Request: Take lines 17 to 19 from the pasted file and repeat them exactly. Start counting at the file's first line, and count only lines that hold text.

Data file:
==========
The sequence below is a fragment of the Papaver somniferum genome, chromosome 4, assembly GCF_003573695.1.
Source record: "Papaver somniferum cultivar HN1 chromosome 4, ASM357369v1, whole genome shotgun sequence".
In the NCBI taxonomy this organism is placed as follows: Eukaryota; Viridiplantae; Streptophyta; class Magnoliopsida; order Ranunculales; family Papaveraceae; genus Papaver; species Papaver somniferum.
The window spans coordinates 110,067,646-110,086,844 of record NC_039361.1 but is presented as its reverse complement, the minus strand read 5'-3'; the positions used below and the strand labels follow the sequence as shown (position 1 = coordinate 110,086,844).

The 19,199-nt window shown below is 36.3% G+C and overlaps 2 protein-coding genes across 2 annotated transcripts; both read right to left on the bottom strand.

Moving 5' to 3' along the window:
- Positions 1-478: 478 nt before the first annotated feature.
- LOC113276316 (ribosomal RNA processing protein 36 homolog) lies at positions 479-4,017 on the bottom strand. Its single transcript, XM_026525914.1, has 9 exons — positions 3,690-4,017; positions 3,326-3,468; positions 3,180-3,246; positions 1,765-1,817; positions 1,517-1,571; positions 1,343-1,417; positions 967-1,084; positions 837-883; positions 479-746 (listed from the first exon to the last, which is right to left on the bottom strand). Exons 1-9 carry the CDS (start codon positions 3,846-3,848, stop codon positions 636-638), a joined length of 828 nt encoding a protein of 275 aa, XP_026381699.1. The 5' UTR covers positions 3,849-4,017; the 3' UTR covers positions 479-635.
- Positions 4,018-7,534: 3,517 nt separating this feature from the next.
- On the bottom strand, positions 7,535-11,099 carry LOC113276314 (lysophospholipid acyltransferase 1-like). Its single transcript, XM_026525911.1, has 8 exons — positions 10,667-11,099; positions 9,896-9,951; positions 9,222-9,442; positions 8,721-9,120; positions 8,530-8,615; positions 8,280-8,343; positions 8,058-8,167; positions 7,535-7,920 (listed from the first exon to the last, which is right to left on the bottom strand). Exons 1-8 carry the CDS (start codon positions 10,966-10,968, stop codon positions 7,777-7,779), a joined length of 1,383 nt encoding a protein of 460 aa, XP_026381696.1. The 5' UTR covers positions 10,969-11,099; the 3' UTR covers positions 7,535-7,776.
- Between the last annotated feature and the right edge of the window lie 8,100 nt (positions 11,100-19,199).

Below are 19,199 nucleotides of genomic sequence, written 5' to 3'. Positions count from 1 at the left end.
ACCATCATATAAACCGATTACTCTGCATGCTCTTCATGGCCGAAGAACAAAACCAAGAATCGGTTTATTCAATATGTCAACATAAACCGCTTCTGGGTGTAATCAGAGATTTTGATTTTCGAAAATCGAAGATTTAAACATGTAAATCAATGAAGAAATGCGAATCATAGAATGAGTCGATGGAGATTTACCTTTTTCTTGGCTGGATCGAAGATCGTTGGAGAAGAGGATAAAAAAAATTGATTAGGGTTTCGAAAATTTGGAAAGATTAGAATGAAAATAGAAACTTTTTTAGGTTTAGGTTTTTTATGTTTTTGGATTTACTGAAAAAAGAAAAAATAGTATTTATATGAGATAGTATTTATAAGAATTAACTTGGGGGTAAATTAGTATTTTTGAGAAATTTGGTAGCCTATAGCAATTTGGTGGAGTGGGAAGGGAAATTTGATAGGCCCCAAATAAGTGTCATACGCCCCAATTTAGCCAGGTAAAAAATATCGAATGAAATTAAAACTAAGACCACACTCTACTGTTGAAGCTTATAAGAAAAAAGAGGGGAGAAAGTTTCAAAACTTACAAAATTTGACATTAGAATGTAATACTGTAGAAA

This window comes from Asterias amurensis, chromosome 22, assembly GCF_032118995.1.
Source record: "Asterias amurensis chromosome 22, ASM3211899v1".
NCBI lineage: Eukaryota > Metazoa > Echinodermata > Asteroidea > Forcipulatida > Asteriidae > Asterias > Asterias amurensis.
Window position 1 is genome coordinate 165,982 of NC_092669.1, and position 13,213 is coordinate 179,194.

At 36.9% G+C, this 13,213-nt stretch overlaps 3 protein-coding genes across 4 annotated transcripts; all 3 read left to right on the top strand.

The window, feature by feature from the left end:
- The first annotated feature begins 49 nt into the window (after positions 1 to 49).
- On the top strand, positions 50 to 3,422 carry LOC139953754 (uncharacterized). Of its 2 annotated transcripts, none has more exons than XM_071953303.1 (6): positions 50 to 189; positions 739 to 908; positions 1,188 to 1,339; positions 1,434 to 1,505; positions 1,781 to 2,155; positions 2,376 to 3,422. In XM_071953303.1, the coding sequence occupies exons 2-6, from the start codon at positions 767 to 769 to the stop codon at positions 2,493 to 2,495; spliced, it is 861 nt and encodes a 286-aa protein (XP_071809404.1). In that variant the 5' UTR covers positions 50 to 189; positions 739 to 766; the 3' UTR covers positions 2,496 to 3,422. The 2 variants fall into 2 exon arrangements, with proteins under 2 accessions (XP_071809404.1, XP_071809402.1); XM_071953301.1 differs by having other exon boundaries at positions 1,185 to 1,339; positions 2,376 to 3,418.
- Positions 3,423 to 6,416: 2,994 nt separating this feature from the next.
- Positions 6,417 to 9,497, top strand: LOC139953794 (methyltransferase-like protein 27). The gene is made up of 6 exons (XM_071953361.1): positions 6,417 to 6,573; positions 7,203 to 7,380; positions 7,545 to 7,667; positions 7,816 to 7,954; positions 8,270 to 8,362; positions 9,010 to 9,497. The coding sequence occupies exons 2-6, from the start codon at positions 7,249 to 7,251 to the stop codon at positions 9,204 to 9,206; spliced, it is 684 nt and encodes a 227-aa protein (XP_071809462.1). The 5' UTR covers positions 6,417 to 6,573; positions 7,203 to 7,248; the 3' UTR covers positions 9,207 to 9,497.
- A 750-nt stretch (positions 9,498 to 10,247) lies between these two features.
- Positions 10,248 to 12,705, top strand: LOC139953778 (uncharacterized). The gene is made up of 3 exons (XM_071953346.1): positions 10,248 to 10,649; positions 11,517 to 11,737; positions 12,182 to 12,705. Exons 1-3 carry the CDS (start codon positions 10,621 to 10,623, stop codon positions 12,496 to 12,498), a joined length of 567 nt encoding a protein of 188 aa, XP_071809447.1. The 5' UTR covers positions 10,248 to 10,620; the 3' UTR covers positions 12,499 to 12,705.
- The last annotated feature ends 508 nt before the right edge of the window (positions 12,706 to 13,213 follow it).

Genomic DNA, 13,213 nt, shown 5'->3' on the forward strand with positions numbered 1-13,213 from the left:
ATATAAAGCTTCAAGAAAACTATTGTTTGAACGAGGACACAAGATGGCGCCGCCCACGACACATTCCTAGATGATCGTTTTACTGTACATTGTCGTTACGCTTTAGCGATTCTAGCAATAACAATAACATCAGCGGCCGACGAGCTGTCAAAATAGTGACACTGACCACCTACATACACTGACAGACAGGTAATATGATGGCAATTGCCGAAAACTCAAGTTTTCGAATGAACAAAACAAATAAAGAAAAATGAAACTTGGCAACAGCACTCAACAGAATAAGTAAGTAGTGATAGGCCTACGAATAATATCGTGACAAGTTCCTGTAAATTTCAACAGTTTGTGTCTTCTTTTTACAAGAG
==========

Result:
Window position 1 is genome coordinate 165,982 of NC_092669.1, and position 13,213 is coordinate 179,194.

At 36.9% G+C, this 13,213-nt stretch overlaps 3 protein-coding genes across 4 annotated transcripts; all 3 read left to right on the top strand.

The window, feature by feature from the left end: